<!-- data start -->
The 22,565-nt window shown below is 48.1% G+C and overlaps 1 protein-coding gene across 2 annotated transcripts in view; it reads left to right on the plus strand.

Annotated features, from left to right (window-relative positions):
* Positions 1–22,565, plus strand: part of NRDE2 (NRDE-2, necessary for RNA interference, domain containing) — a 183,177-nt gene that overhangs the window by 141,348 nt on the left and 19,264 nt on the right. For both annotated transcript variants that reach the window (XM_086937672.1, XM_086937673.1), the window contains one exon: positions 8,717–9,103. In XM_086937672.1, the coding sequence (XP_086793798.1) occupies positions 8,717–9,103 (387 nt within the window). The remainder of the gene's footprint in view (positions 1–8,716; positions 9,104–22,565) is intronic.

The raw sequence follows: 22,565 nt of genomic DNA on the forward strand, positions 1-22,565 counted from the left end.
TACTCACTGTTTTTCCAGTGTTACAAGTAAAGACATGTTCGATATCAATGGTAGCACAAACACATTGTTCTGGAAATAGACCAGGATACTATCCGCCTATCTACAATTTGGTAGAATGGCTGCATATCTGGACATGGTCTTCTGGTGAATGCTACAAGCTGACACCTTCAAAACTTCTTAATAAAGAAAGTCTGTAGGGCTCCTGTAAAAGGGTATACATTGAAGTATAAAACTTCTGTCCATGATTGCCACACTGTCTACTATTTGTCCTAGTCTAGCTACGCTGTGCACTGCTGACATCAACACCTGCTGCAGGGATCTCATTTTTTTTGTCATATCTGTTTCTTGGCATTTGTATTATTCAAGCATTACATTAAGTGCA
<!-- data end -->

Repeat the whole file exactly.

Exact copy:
The 22,565-nt window shown below is 48.1% G+C and overlaps 1 protein-coding gene across 2 annotated transcripts in view; it reads left to right on the plus strand.

Annotated features, from left to right (window-relative positions):
* Positions 1–22,565, plus strand: part of NRDE2 (NRDE-2, necessary for RNA interference, domain containing) — a 183,177-nt gene that overhangs the window by 141,348 nt on the left and 19,264 nt on the right. For both annotated transcript variants that reach the window (XM_086937672.1, XM_086937673.1), the window contains one exon: positions 8,717–9,103. In XM_086937672.1, the coding sequence (XP_086793798.1) occupies positions 8,717–9,103 (387 nt within the window). The remainder of the gene's footprint in view (positions 1–8,716; positions 9,104–22,565) is intronic.

The raw sequence follows: 22,565 nt of genomic DNA on the forward strand, positions 1-22,565 counted from the left end.
TACTCACTGTTTTTCCAGTGTTACAAGTAAAGACATGTTCGATATCAATGGTAGCACAAACACATTGTTCTGGAAATAGACCAGGATACTATCCGCCTATCTACAATTTGGTAGAATGGCTGCATATCTGGACATGGTCTTCTGGTGAATGCTACAAGCTGACACCTTCAAAACTTCTTAATAAAGAAAGTCTGTAGGGCTCCTGTAAAAGGGTATACATTGAAGTATAAAACTTCTGTCCATGATTGCCACACTGTCTACTATTTGTCCTAGTCTAGCTACGCTGTGCACTGCTGACATCAACACCTGCTGCAGGGATCTCATTTTTTTTGTCATATCTGTTTCTTGGCATTTGTATTATTCAAGCATTACATTAAGTGCA